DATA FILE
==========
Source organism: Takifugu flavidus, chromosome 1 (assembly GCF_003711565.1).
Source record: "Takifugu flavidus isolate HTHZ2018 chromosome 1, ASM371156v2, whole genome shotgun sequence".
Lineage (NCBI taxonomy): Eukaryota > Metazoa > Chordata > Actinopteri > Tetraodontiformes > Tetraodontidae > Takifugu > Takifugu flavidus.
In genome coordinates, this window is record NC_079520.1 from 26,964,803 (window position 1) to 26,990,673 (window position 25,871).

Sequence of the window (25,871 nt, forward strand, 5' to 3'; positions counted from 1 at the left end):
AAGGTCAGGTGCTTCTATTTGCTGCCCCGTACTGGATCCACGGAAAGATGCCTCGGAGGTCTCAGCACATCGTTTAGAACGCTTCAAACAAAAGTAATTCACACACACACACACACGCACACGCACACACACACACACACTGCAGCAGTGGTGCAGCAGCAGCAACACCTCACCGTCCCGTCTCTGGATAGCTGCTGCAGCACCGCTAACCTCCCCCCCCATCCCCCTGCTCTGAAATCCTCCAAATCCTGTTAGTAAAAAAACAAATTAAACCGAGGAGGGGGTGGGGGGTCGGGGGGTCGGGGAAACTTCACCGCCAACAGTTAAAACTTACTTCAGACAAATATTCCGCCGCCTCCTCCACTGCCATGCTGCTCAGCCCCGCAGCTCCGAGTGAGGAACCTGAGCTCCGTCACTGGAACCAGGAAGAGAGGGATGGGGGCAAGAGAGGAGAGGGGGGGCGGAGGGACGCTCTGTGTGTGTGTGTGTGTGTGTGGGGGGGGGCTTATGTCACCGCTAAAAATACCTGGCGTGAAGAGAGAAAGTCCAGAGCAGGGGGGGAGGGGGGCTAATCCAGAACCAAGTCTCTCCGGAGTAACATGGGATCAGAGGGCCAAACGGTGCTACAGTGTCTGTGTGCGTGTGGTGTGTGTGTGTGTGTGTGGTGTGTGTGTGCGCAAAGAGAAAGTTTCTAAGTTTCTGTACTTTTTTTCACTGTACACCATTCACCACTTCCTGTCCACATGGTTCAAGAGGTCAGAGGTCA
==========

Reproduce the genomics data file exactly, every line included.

Source organism: Takifugu flavidus, chromosome 1 (assembly GCF_003711565.1).
Source record: "Takifugu flavidus isolate HTHZ2018 chromosome 1, ASM371156v2, whole genome shotgun sequence".
Lineage (NCBI taxonomy): Eukaryota > Metazoa > Chordata > Actinopteri > Tetraodontiformes > Tetraodontidae > Takifugu > Takifugu flavidus.
In genome coordinates, this window is record NC_079520.1 from 26,964,803 (window position 1) to 26,990,673 (window position 25,871).

Sequence of the window (25,871 nt, forward strand, 5' to 3'; positions counted from 1 at the left end):
AAGGTCAGGTGCTTCTATTTGCTGCCCCGTACTGGATCCACGGAAAGATGCCTCGGAGGTCTCAGCACATCGTTTAGAACGCTTCAAACAAAAGTAATTCACACACACACACACACGCACACGCACACACACACACACACTGCAGCAGTGGTGCAGCAGCAGCAACACCTCACCGTCCCGTCTCTGGATAGCTGCTGCAGCACCGCTAACCTCCCCCCCCATCCCCCTGCTCTGAAATCCTCCAAATCCTGTTAGTAAAAAAACAAATTAAACCGAGGAGGGGGTGGGGGGTCGGGGGGTCGGGGAAACTTCACCGCCAACAGTTAAAACTTACTTCAGACAAATATTCCGCCGCCTCCTCCACTGCCATGCTGCTCAGCCCCGCAGCTCCGAGTGAGGAACCTGAGCTCCGTCACTGGAACCAGGAAGAGAGGGATGGGGGCAAGAGAGGAGAGGGGGGGCGGAGGGACGCTCTGTGTGTGTGTGTGTGTGTGTGGGGGGGGGCTTATGTCACCGCTAAAAATACCTGGCGTGAAGAGAGAAAGTCCAGAGCAGGGGGGGAGGGGGGCTAATCCAGAACCAAGTCTCTCCGGAGTAACATGGGATCAGAGGGCCAAACGGTGCTACAGTGTCTGTGTGCGTGTGGTGTGTGTGTGTGTGTGTGGTGTGTGTGTGCGCAAAGAGAAAGTTTCTAAGTTTCTGTACTTTTTTTCACTGTACACCATTCACCACTTCCTGTCCACATGGTTCAAGAGGTCAGAGGTCA